BACKGROUND: An optimal clinical specimen for an accurate detection of SARS-CoV-2 by minimizing the usage of consumables and reduce hazard exposure to healthcare workers is a dire priority . The diagnostic performance of SARS-CoV-2 detection between healthcare worker-collected nasopharyngeal and oropharyngeal (NP+OP) swabs and patient performed self-collected random saliva was assessed .
METHODS: Paired NP+OP swabs and random saliva were collected and processed within 48 hours of specimen collection from two cohort study which recruited 562 asymptomatic adult candidates. Real time reverse transcriptase polymerase chain reaction (qRT-PCR) targeting Open reading frame 1a (ORF1a) and nucleocapsid (N) genes was performed and the results were compared .
RESULTS: Overall , 65 of 562 (28.1 %) candidates tested positive for COVID-19 based on random saliva, NP+OP swabs or both testing techniques . The detection rate of SARS-CoV-2 was higher in random saliva compared to NP+OP testing (92.3% ; 60/65 versus 73.8% ; 48/65; p <0.05). The estimated sensitivity and specificity of random saliva were higher than NP+OP swabs (95.0; 99.9 vs 72.2; 99.4). The Ct-values of ORF1a and N genes were significantly lower in random saliva compared to NP+OP swabs specimens .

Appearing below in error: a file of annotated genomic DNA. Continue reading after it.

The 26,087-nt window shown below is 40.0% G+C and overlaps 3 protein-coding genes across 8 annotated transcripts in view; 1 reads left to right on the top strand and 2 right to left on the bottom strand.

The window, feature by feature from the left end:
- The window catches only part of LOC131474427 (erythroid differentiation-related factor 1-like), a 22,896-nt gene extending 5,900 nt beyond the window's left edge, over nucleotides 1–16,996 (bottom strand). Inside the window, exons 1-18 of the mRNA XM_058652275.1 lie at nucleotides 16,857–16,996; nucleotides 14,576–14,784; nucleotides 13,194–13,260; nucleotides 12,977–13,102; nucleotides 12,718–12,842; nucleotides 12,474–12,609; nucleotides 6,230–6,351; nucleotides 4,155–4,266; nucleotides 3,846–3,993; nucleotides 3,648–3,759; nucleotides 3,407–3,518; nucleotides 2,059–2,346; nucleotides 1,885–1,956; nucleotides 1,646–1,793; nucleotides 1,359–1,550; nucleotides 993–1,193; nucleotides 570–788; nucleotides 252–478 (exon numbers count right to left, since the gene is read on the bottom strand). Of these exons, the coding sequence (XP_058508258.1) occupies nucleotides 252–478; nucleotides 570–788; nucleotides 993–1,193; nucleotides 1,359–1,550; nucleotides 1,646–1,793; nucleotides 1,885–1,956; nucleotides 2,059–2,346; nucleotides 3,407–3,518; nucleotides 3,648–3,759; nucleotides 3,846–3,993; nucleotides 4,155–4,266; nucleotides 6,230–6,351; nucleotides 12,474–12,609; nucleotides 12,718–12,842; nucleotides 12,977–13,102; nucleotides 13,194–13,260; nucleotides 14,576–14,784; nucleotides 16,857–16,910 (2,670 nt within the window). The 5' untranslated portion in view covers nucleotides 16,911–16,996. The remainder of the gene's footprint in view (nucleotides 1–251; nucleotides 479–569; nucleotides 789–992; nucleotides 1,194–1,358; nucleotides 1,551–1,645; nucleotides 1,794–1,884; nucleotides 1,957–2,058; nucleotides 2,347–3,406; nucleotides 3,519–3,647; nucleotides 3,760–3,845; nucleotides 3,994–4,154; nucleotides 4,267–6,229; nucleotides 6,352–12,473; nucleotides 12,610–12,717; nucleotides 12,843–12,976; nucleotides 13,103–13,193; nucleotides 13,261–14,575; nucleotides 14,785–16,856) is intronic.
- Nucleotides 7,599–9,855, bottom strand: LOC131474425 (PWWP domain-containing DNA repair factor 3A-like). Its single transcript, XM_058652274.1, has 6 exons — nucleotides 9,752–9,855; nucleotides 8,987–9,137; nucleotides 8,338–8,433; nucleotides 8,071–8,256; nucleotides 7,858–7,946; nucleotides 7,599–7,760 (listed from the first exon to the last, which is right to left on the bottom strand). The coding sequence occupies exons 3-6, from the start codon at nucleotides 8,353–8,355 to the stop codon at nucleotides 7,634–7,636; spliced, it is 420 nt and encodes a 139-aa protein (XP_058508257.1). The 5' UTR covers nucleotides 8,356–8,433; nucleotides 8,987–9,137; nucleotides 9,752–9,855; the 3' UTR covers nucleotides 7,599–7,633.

CONCLUSIONS: Our findings demonstrate that random saliva is an alternative diagnostic specimen for detection of SARS-CoV-2 . Self-collected random oropharyngeal saliva is a valuable specimen which provides accurate SARS-CoV-2 surveillance testing of a community . This article is protected by copyright . All rights reserved.